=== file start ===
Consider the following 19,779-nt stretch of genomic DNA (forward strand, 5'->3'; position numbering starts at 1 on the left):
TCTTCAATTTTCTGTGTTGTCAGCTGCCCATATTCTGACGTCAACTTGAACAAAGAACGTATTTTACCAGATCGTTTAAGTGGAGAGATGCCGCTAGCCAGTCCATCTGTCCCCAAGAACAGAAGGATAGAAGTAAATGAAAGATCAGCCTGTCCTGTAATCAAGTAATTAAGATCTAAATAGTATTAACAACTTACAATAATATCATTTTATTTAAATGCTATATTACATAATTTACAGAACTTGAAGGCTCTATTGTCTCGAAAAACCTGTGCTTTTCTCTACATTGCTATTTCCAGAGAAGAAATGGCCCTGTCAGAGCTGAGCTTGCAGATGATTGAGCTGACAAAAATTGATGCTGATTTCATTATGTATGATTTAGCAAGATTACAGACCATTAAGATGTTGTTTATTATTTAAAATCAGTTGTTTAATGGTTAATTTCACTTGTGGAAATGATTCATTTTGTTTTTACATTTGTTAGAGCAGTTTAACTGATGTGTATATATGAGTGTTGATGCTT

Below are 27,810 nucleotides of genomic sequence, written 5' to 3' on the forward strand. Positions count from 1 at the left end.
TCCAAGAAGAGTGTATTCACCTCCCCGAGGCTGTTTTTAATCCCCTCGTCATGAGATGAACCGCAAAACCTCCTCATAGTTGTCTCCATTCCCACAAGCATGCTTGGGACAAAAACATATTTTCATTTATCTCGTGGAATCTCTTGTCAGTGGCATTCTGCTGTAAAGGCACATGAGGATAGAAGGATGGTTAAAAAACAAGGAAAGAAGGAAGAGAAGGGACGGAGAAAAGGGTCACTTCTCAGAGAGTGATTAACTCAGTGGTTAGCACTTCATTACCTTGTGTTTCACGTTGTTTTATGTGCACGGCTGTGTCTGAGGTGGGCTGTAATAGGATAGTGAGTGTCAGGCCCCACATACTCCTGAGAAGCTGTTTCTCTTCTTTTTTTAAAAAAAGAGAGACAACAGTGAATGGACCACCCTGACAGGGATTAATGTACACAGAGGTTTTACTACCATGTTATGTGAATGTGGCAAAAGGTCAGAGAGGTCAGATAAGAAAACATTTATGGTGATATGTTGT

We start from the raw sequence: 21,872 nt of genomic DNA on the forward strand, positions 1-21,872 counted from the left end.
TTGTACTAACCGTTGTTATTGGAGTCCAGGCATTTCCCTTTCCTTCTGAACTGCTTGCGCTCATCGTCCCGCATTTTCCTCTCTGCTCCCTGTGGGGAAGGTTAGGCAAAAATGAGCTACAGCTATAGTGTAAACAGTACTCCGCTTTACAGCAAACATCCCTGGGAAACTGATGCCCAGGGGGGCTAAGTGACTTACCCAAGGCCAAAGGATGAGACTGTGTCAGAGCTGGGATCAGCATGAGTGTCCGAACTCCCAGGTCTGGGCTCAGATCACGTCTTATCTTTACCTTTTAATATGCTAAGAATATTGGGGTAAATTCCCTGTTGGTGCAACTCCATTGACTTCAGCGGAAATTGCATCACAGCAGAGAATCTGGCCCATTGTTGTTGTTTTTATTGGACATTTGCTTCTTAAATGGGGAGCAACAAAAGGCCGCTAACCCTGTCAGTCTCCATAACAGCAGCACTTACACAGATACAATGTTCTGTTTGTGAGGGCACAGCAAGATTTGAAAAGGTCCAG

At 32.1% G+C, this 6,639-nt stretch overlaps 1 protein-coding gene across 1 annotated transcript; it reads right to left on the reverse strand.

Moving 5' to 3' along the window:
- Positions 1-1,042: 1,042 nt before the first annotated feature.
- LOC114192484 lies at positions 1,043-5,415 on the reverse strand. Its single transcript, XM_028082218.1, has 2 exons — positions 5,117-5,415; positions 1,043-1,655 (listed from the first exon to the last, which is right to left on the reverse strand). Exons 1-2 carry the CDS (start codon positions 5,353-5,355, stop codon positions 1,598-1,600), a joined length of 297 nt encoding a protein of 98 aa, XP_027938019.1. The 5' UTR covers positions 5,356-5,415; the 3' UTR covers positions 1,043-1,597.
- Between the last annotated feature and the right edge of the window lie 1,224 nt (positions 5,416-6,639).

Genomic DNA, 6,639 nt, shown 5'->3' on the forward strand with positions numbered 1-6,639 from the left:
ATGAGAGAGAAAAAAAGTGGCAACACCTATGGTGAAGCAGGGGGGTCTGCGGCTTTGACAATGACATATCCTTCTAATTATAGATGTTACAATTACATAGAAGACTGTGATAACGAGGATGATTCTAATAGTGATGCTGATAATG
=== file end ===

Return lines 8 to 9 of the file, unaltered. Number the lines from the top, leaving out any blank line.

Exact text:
Moving 5' to 3' along the window:
- Positions 1-1,042: 1,042 nt before the first annotated feature.